Life after the crown
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Life after the crown

While beauty pageants were once derided for objectifying women, they now claim it’s all about promoting women — both cerebrally and aesthetically. Nanki Singh writes

chandigarh Updated: Jan 20, 2014 12:28 IST
Nanki Singh
Nanki Singh
Hindustan Times

While beauty pageants were once derided for objectifying women, they now claim it’s all about promoting women — both cerebrally and aesthetically.

The journey of the winner doesn’t end with a crown on her head;it begins there, with the social causes she has pledged herself to. The beauty queens of yore, such as Lara Dutta and Sushmita Sen, are well known for their philanthropy.

While Lara has worked extensively with various causes across the country and is a goodwill ambassador with UNFPA (United Nations Population Fund), Sushmita Sen is known for having adopted two girls and was recently conferred the Mother Teresa International Award by NGO The Harmony Foundation for her efforts towards achieving social justice.

The younger crop of winners now have a long way to go before they deserve the ‘Beauty with a Cause’ tag and while some have their priorities straight, others get affected by the glitz and glamour and forget their real responsibilities.

Simran Kaur Mundi, Miss India Universe 2008

Two Bollywood and one Telegu film old Simran has another project lined up for Bollywood. But, she insists she’s still finding her footing. “Participating in Miss India was never the plan. I was working a multiplex in Mumbai when I got noticed by a make-up artist, and was trainer at the pageant.

I took it very lightly — I was a tomboy who had to be taught how to do make-up and walk and hold the fork a certain way — and then the unthinkable happened and I won. My voice suddenly had meaning.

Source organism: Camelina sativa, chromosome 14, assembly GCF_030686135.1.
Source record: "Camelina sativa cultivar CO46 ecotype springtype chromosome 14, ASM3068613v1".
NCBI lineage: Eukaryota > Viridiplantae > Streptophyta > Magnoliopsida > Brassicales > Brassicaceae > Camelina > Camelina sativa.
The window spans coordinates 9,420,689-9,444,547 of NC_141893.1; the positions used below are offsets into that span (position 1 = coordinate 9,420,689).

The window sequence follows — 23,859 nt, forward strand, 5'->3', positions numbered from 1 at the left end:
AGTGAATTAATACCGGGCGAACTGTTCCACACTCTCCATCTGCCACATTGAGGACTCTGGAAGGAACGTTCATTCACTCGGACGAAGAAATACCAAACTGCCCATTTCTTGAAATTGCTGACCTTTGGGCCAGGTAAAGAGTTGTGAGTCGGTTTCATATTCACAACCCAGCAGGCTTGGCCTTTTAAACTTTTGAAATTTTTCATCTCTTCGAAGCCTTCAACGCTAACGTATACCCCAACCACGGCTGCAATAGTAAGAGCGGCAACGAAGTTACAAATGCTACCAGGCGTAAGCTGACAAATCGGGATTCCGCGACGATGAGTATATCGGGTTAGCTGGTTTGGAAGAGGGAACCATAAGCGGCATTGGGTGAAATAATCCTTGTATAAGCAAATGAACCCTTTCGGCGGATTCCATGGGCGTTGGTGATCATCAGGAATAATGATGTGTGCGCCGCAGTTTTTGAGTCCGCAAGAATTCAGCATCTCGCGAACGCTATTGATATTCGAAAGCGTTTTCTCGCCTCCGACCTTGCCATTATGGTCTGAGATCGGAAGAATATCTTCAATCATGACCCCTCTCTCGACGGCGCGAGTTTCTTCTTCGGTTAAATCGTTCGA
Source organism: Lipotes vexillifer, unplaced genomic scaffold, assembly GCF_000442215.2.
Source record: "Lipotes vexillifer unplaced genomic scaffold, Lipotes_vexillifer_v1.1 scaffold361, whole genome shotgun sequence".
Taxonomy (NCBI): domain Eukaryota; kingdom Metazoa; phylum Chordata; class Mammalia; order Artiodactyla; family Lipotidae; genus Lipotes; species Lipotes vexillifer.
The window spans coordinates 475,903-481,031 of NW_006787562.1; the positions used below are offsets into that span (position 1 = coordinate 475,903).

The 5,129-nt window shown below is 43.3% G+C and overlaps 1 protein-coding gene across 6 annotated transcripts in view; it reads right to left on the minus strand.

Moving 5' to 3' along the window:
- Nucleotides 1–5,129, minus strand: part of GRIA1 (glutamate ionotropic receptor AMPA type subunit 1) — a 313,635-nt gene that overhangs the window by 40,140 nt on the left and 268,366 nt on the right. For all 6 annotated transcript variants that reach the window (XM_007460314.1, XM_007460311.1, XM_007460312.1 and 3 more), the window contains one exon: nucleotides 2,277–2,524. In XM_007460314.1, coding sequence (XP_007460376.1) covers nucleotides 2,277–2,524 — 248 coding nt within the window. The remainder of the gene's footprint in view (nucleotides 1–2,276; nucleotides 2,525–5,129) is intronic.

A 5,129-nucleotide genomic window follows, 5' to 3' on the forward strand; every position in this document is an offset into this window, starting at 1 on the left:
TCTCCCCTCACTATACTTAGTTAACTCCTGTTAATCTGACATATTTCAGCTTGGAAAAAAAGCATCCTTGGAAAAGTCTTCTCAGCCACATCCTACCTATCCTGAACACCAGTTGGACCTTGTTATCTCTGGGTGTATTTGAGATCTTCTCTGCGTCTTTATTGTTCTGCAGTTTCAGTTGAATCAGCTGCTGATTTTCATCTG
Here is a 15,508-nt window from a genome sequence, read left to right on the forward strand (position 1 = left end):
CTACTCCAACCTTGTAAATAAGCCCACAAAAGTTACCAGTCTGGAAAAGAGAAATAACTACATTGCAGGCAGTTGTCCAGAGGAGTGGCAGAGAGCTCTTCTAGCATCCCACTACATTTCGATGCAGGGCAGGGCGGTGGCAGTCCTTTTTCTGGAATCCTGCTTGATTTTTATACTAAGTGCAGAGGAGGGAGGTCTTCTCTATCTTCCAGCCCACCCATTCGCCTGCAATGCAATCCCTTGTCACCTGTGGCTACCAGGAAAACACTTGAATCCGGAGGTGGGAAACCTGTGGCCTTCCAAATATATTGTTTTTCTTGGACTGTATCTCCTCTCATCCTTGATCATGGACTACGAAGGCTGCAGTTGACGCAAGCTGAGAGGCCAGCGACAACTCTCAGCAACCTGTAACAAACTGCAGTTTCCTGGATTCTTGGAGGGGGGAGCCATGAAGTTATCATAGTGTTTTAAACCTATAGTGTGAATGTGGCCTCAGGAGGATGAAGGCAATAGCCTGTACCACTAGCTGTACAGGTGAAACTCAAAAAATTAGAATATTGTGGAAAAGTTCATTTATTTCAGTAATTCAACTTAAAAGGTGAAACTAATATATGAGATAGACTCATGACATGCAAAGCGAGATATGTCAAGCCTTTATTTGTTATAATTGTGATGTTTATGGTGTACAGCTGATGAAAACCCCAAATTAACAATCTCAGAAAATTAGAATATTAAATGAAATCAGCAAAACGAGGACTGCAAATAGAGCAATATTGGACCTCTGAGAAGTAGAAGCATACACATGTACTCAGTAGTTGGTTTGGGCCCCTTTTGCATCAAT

It’s not all fun and frolic though; it’s a lot of responsibility, as people want to emulate you. As for showbiz, you cannot say that you need to follow this path or that path to get somewhere. Unlike most Miss Indias, I had no intention of acting, but then my first film had all the ingredients I was looking for and the performance bug bit me,” says she.

Hasleen Kaur, Miss India Earth 2011

Though her debut movie released recently, Hasleen insists that a beauty queen’s work doesn’t end with her one-year tenure.

“I did my post graduation from Indian Institute of Mass Communication and was doing some part-time modelling. Being a student of IIMC, I got some very good job offers but I wanted bigger and better things.

So, I got busy preparing for Miss India. While my debut Bollywood film, Karle Pyaar Karle, released recently, this protocol of beauty queens entering films is a cliché. Just that, winning a pageant gives you an edge over others, but then you have to be on your toes. My title also involves raising awareness about the environment and I also do a lot of work with Navjyoti, Kiran Bedi’s NGO. Our work doesn’t stop with the crowning of a new winner and an instantaneous entry into Bollywood,” says she.

Vanya Mishra, Miss India World 2012

Awaiting the release of her debut Tamil film, Vanya Mishra says Bollywood is not the way forward for everyone. “I was an engineering student at Punjab Engineering College (PEC) living a normal life, though I’d always known I want to participate in Miss India.

When I won, it almost felt like rebirth; I was suddenly representing the entire country. I am a stronger and more confident person after the win, but the true change was my outlook on life itself.

I am still completing my education, as that is a priority for me, and I will also be making my foray into acting in a Tamil film directed by Suresh Krishna. But, I don’t think the film industry is the only way forward after being crowned. You’re an achiever only when you follow your dreams and those can be anything. It is not right to stereotype someone,” says Vanya.

Navneet Kaur Dhillon, Miss India World 2013

Though she says she’s looking forward to acting, and is in talks with some production houses, Navneet Kaur Dhillon refuses to divulge any further.

“Before the pageant, my life was that of a typical army kid. I have had the fortune of interacting with a lot of different mindsets and growing up amongst different cultures. Life after winning was almost the same for me, as I’m still travelling a lot and meeting new people, though most are from the glamour industry now.

I am a student of BTech in TV, Film Production and Media Technology at Punjabi University, Patiala, right now and wish to open my own production house someday. Though there are projects under discussion regarding a launch for me in Bollywood, I am equally interested, if not more, in being in the director’s chair,” says Navneet.

First Published: Jan 20, 2014 12:18 IST